Sydney, Oct 19 (UNI) The ''repeated allegations of inappropriate behaviour'' that surrounded Australian bowling legend Shane Warne, was the reason behind not giving him the opportunity to captain Australian cricket team, reveals the officially sanctioned history of Cricket Australia.
The book named ''Inside Story: Unlocking Australian Cricket's Archives'', by Gideon Haigh and David Frith, is a 280,000-word account of how all the big issues have unfolded behind closed doors, of Cricket Australia (CA), for more than a century.
There had always been top-level misgivings about Warne's behaviour, writes Haigh, who has had unprecedented access to minute books and other official documents as reported by ''The Daily Telegraph''.
They came to a head in August 2000 when Warne was replaced as vice-captain by Steve Waugh, with Adam Gilchrist inheriting the job.
The minutes of the board meeting listed seven crisply-expressed reasons for the rejection of Warne's appointment for the top post.
The points included that even though ''he was given opportunities, he showed he can't take them, ''his history of inappropriate behaviour and reckless conduct.'' However, his ability to maintain public confidence was one reason ''that suggested Warne had not disqualified himself altogether.'' But, he never did get the Australian captaincy on a permanent basis.
One of the incident refered in the points was when the ''Daily Mirror'', ran a lurid story of Warne propositioning a nurse in a nightclub and then harassing her with explicit phone messages.
CA's then chief executive Malcolm Speed had told Warne of the board's bafflement at the "repeated allegations of inappropriate behaviour" that surrounded him.
By this time, the book says, Warne had serious detractors at board level, including articulate Queensland lawyer Damien Mullins, who has since left the organisation.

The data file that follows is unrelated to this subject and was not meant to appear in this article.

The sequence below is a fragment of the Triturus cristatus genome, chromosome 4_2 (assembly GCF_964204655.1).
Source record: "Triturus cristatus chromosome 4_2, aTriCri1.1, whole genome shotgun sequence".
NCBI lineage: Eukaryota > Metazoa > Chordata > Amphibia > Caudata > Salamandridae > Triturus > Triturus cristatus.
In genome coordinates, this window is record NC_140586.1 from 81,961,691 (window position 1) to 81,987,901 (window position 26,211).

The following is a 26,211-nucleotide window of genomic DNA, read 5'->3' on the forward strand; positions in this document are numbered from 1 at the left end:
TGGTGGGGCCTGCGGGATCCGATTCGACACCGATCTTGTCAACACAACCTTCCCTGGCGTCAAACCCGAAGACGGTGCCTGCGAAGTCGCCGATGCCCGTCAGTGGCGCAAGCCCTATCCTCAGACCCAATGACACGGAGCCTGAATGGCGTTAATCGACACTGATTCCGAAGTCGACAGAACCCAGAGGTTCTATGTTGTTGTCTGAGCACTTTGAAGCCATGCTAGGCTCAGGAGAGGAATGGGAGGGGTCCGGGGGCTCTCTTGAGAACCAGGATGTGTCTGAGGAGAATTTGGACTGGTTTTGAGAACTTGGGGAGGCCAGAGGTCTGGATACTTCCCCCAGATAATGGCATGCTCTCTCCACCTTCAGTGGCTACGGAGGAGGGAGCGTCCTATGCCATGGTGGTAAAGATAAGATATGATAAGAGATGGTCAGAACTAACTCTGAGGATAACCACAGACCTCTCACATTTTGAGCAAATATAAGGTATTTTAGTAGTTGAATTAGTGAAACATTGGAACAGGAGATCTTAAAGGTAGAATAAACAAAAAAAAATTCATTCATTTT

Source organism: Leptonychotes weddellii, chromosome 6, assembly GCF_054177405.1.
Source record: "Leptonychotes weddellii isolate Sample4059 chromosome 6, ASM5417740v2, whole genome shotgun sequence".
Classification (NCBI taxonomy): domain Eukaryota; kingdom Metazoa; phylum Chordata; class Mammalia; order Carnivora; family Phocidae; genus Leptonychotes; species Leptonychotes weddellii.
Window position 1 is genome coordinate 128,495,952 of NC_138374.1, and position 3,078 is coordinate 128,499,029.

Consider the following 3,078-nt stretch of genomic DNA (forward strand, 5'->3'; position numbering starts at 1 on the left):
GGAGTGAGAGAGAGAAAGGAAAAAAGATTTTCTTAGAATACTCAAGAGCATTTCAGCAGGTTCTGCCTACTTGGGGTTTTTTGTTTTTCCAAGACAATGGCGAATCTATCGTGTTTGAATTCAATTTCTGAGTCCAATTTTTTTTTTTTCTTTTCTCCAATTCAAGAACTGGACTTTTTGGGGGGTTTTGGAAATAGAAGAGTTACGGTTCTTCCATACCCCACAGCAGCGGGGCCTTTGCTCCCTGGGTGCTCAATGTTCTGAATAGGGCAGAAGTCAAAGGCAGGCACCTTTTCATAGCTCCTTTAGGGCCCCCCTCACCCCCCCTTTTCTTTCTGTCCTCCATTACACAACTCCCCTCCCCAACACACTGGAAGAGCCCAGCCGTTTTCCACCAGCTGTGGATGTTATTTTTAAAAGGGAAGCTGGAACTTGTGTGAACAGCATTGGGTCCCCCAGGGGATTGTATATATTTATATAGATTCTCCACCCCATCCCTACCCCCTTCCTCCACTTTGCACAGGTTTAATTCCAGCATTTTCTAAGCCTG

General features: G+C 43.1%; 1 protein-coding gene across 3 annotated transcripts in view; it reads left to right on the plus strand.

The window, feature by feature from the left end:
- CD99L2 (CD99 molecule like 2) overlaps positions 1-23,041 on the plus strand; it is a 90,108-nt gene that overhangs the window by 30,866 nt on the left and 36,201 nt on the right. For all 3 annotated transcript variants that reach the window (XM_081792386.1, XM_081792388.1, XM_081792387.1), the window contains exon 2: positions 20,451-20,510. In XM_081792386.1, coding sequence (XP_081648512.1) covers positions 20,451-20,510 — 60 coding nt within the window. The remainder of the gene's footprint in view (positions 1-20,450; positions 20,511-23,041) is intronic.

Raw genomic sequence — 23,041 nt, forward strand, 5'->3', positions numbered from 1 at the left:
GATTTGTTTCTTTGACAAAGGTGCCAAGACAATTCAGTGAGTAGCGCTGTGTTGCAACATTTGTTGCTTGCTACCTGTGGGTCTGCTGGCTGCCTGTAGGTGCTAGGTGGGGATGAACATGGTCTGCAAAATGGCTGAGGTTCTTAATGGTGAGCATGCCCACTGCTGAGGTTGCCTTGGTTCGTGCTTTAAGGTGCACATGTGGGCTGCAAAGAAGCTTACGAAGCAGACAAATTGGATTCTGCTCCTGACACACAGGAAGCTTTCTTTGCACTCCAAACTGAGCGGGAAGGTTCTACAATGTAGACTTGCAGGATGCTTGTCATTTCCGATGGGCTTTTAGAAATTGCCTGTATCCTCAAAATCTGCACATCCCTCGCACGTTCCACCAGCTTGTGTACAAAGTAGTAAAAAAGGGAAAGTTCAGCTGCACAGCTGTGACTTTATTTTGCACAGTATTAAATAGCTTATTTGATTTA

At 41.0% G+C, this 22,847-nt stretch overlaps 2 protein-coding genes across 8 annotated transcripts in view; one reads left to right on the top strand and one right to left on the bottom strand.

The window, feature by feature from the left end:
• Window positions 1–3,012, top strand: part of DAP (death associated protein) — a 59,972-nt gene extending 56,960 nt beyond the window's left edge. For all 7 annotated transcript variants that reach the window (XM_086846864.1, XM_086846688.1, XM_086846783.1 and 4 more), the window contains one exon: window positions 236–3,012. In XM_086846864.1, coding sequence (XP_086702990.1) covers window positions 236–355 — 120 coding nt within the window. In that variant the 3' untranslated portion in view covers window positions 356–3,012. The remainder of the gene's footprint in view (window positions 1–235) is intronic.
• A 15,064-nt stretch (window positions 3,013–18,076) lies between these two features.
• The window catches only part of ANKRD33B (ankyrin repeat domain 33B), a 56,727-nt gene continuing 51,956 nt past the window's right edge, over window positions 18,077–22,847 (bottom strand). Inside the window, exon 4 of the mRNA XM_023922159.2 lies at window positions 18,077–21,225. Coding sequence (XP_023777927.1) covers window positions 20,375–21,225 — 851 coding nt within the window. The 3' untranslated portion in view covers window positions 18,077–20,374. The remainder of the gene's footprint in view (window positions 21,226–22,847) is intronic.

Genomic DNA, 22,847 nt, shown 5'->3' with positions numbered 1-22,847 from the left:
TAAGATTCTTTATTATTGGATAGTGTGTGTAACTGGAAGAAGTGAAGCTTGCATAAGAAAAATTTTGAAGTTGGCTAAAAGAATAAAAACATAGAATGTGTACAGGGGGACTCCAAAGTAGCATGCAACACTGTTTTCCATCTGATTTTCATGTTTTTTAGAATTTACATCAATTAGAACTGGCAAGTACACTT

Mullins said, "You can have different views as to his personal behaviour or about its dimensions or its implications. But my view about his qualifications for assuming high office has been consistent all the way through.'' ''To put it in simple terms, I knew if he was put in a position of authority, sooner or later he would always let you down," he added.
Warne's incapacity for accepting responsibility became proverbial, the book says.
Speed let him off after stump microphones overheard him calling Zimbabwe's Stuart Carlisle a ''f...ing arsey c...'' in a CUB Series match in Sydney on January 28, 2001, but tiredly reported, ''As usual Shane has difficulty accepting that it is his fault - the stump microphones should not have been turned on.'' Later that year, on the recommendation of chairman of selectors Trevor Hohns, Warne was permitted to briefly resume the captaincy in Gilchrist's absence.
But Mullins was implacably opposed and requested that his disagreement be minuted.
ACB chairman Denis Rogers and WA delegate Bob Paulsen also disagreed with the appointment.
Another former chairman, Victorian Bob Merriman, is described as a Warne apologist, ''who felt a mixture of delight and dismay about his fellow Victorian.'' Merriman said, ''I've always felt there should be a limit on any sentence. That's why I supported him. I've had a lot of issues with Shane but I've always had a lot of good times with him. I enjoy talking to him; he's just beaut.
''We gave him another go. I thought he deserved it. Then, of course, he went and got in more trouble. Just to show he's nothing if not consistent.'' The book says Warne was a law unto himself and there were signs that his truculence was contagious in the Australian team.
Despite the revelations in the book, the now-retired Test wicket world record-holder remains in demand.
CA directors are meeting today to decide, among other things, if there is a suitable coaching or promotional job they can offer Warne with a view to using his expertise in spin bowling to unearth future exponents of the art.